“She became an expert shoplifter,” by Marcia Resnick.

The Bowdoin College Museum of Art, in collaboration with the Minneapolis Institute of Art and the George Eastman Museum, announces the first-ever museum exhibition of the photographer Marcia Resnick.

One of the most innovative American photographers of the 1970s, Resnick is today most well-known for her portraits of the creative community in downtown New York City during that decade. “Marcia Resnick: As It Is Or Could Be” will feature these portraits alongside the artists’ less-known experimental and conceptual photographs, highlighting Resnick’s overlooked role in the history of American photography while emphasizing the continued relevance of the aesthetic, social and political issues explored through her lens.

Co-curated by Frank Goodyear, co-director of BCMA; Casey Riley, chair of Global Contemporary Art and Curator of Photography & New Media at Mia; and Lisa Hostetler, former curator in charge, Department of Photographs at the Eastman Museum, the exhibition will premiere at BCMA from Feb. 24 through June 5, before being presented at Mia (Aug. 13 through Dec. 11) and the Eastman Museum (Feb. 10 through June 18, 2023).

“Resnick’s ambition and innovation were unparalleled among American photographers of the 1970s. In just over a decade, she produced a body of work that spanned experimental, conceptual, documentary and editorial photographic practices, as well as four distinctive photographic artist’s books,” said Goodyear. “Despite her role in expanding our contemporary view of photography, and although her work has been collected by many museums, including the Museum of Modern Art and the National Portrait Gallery, it has never been the focus of a retrospective exhibition. Casey, Lisa and I are thrilled to have the opportunity to research, exhibit, and publish Resnick’s work comprehensively for the first time, and to do so with the artist’s input and enthusiasm.”

Born in Brooklyn in 1950, Resnick began her undergraduate studies at New York University, where she took her first photographs, documenting people and current events, such as antiwar demonstrations. In 1969, she transferred to Cooper Union, where she began experimenting with photographic materials and first encountered Allan Kaprow’s Happenings. Intrigued by Kaprow’s desire to challenge the traditionally distinct realms of art while blurring life with his artistic practice, she pursued graduate study with him at the California Institute of the Arts, where she also encountered and studied with John Baldessari and Robert Fichter. It was while at CalArts that Resnick began pushing the boundaries of traditional photography, applying oil paint to her images and toying with the scale of her photographs, at times expanding them to billboard-size. A number of works from Resnick’s student years, including a painted photograph of her parents, are featured in “As It Is Or Could Be.”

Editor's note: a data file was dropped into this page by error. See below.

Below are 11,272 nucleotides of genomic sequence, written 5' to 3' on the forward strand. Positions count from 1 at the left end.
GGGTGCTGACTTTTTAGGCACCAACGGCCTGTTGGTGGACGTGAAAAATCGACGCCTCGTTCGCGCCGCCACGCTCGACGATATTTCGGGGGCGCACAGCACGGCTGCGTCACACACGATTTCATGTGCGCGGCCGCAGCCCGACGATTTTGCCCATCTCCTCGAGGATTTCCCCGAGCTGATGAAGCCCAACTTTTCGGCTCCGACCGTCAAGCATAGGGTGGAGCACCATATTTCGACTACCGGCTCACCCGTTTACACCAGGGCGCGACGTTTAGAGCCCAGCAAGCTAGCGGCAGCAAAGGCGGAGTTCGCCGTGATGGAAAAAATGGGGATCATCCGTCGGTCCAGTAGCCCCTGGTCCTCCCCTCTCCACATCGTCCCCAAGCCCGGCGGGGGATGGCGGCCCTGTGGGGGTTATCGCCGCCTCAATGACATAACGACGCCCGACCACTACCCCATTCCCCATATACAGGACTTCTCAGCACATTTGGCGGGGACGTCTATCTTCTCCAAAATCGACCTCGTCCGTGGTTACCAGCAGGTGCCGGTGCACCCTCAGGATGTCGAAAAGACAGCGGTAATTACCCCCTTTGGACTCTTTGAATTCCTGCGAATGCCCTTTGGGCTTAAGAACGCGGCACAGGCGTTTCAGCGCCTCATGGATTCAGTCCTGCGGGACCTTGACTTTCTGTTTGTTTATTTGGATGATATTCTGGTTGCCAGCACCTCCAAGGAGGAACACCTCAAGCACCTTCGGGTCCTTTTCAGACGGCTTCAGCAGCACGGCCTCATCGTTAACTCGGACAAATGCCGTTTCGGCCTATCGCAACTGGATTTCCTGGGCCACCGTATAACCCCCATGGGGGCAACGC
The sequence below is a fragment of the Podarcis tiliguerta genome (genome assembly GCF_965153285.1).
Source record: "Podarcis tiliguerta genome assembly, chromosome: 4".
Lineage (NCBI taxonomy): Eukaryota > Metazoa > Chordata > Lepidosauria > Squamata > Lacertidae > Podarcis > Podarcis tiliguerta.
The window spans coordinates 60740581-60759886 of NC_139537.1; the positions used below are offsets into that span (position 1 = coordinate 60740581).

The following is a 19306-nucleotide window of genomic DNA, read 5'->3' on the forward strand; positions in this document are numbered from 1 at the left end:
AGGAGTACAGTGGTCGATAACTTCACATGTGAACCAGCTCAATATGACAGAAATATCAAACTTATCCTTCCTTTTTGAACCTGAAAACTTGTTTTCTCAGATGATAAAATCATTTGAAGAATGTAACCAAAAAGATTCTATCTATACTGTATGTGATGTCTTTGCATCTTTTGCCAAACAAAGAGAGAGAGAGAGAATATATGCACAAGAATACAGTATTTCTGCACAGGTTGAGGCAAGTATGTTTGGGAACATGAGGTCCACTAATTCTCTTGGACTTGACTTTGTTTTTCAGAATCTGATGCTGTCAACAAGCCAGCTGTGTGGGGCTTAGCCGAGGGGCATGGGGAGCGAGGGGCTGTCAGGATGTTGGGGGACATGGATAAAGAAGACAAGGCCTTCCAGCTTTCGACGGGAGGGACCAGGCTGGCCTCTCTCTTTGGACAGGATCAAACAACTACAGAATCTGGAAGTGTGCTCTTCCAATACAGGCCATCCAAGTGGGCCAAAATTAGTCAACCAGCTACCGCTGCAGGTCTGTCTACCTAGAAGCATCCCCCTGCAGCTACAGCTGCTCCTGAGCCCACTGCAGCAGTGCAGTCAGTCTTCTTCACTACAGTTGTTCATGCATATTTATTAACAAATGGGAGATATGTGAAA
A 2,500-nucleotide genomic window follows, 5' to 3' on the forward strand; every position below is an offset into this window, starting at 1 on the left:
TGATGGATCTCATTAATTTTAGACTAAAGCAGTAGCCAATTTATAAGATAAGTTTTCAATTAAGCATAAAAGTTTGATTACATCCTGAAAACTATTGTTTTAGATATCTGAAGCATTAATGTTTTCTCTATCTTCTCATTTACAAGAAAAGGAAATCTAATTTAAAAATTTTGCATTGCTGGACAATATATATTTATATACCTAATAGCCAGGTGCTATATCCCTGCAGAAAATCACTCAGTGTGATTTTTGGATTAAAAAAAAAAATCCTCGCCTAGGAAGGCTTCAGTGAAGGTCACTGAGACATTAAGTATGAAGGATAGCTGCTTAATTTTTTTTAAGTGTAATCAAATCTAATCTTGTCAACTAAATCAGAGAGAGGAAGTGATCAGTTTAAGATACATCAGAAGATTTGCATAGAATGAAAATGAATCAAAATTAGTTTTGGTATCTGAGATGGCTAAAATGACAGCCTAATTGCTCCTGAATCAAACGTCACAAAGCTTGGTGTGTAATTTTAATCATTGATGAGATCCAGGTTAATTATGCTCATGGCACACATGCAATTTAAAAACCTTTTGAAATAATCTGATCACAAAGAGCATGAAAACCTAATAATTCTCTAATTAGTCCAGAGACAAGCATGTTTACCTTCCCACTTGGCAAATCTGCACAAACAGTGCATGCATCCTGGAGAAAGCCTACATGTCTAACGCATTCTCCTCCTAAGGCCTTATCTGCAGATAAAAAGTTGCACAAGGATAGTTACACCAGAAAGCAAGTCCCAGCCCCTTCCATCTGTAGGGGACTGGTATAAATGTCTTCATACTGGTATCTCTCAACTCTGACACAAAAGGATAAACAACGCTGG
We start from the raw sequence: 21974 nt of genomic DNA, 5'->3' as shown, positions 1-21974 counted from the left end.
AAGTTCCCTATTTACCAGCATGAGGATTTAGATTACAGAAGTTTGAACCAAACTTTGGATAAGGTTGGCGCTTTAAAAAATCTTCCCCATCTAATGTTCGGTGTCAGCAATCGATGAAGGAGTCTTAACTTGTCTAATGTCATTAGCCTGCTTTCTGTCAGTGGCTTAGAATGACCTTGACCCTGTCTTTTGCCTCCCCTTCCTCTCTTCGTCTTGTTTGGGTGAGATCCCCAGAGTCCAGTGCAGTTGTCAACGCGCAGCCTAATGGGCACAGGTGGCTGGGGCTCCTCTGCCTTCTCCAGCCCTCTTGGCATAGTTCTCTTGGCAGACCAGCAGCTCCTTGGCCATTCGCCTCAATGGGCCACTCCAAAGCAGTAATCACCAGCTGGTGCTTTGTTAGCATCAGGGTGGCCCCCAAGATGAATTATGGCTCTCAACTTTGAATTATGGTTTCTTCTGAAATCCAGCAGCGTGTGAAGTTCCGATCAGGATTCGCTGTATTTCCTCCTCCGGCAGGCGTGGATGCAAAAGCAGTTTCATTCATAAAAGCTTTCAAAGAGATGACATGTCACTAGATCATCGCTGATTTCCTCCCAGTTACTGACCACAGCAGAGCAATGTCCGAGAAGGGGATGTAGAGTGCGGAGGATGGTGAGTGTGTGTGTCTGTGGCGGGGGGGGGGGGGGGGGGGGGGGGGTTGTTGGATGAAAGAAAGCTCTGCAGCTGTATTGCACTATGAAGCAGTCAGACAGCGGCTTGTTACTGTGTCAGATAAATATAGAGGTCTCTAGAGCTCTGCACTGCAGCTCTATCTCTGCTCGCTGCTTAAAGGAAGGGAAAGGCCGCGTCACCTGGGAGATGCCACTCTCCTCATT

In 1973, having completed her MFA, Resnick embarked on a cross-country road trip with her friend and fellow photographer James Welling. While traveling with Welling, she photographed him from behind overlooking the Grand Canyon. Excited by the chain of spectators created by the image (the viewer is seeing what Resnick observes while Welling looks out at the landscape), Resnick decided to explore this telescoping effect further through her series “See” (1973-1975) of various people seen from behind while observing diverse landscapes. In her subsequent series “See Change” (1974-1975), Resnick continued to probe the conceptual possibilities of photography by experimenting with the impact of small interventions in the original “See” photographs, including drawing or painting on them, or cutting out fragments. Both series are represented in the exhibition, as are the four photobooks Resnick produced between 1975 and 1978: “See,” “Tahitian Eve,” “Landscape” and “Re-visions.”